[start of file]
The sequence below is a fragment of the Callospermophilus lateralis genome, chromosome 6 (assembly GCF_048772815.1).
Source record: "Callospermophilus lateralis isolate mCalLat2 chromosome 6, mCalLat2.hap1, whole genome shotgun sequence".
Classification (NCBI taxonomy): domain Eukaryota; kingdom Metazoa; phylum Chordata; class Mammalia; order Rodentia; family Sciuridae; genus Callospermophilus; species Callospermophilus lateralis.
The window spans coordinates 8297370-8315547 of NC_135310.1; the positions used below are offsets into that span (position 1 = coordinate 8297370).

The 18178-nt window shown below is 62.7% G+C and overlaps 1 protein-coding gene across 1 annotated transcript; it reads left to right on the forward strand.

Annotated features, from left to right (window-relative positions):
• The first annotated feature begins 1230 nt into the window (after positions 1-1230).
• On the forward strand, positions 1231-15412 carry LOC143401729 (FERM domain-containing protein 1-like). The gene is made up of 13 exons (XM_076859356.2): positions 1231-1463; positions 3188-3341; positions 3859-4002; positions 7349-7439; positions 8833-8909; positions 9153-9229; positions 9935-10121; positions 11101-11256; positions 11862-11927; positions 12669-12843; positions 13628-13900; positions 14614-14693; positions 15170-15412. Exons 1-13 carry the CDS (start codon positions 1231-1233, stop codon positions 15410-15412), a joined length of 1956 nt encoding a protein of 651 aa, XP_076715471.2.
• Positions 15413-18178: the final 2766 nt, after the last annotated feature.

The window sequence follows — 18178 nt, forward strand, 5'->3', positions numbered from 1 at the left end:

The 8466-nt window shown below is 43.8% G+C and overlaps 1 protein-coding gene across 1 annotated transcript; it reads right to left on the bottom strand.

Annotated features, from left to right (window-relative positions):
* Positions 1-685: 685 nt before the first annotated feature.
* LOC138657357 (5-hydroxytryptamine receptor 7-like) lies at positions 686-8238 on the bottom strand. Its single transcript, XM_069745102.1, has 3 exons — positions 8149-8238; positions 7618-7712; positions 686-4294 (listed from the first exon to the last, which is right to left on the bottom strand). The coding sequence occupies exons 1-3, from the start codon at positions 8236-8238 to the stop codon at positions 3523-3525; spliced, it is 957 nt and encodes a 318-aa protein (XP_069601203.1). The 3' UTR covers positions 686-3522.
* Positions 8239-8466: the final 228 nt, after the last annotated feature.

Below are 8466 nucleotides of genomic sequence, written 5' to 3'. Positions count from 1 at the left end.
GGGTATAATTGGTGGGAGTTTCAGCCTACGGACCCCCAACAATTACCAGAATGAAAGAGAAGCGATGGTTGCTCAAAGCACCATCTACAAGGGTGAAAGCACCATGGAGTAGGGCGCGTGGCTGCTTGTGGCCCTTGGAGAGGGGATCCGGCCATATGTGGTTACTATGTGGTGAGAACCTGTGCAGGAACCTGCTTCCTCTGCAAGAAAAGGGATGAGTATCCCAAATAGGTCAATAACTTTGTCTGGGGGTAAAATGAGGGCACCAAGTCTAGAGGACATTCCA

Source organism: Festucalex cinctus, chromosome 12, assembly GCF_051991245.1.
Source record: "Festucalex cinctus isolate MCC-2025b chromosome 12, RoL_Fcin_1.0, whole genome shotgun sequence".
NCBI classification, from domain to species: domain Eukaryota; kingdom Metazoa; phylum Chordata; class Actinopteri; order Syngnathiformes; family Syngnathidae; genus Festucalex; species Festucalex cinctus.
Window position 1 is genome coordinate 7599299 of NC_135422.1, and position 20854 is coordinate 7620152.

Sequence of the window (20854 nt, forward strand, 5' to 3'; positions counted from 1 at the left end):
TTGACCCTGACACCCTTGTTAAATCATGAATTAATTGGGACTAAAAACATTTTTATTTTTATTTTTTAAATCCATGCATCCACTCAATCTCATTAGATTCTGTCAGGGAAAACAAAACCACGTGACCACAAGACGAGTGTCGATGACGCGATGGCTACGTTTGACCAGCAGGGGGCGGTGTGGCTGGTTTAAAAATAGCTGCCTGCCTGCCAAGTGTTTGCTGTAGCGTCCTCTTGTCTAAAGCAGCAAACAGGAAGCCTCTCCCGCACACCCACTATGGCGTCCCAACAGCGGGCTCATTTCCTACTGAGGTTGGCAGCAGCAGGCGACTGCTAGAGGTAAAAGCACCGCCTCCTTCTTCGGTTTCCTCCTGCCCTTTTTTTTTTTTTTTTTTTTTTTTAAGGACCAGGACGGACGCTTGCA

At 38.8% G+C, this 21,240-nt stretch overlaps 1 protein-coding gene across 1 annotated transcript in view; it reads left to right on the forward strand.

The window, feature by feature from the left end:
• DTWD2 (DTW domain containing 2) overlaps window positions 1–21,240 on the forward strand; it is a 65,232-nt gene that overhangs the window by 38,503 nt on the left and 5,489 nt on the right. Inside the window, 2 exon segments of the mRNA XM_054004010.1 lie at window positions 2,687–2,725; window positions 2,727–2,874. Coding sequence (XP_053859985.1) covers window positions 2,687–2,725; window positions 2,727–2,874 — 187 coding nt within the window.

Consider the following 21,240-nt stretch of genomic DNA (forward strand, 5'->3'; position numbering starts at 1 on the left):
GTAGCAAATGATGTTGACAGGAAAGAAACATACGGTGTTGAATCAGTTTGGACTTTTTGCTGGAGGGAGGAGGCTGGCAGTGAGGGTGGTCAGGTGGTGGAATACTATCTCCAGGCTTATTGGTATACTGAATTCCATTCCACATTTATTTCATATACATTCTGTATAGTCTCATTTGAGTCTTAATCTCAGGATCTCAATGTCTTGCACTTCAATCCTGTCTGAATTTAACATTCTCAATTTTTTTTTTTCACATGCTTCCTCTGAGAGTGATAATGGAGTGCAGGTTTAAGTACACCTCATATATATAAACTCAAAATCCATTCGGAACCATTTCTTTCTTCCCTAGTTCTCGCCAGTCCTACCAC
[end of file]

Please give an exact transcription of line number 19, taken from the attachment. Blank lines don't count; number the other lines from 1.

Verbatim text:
Source record: "Festucalex cinctus isolate MCC-2025b chromosome 12, RoL_Fcin_1.0, whole genome shotgun sequence".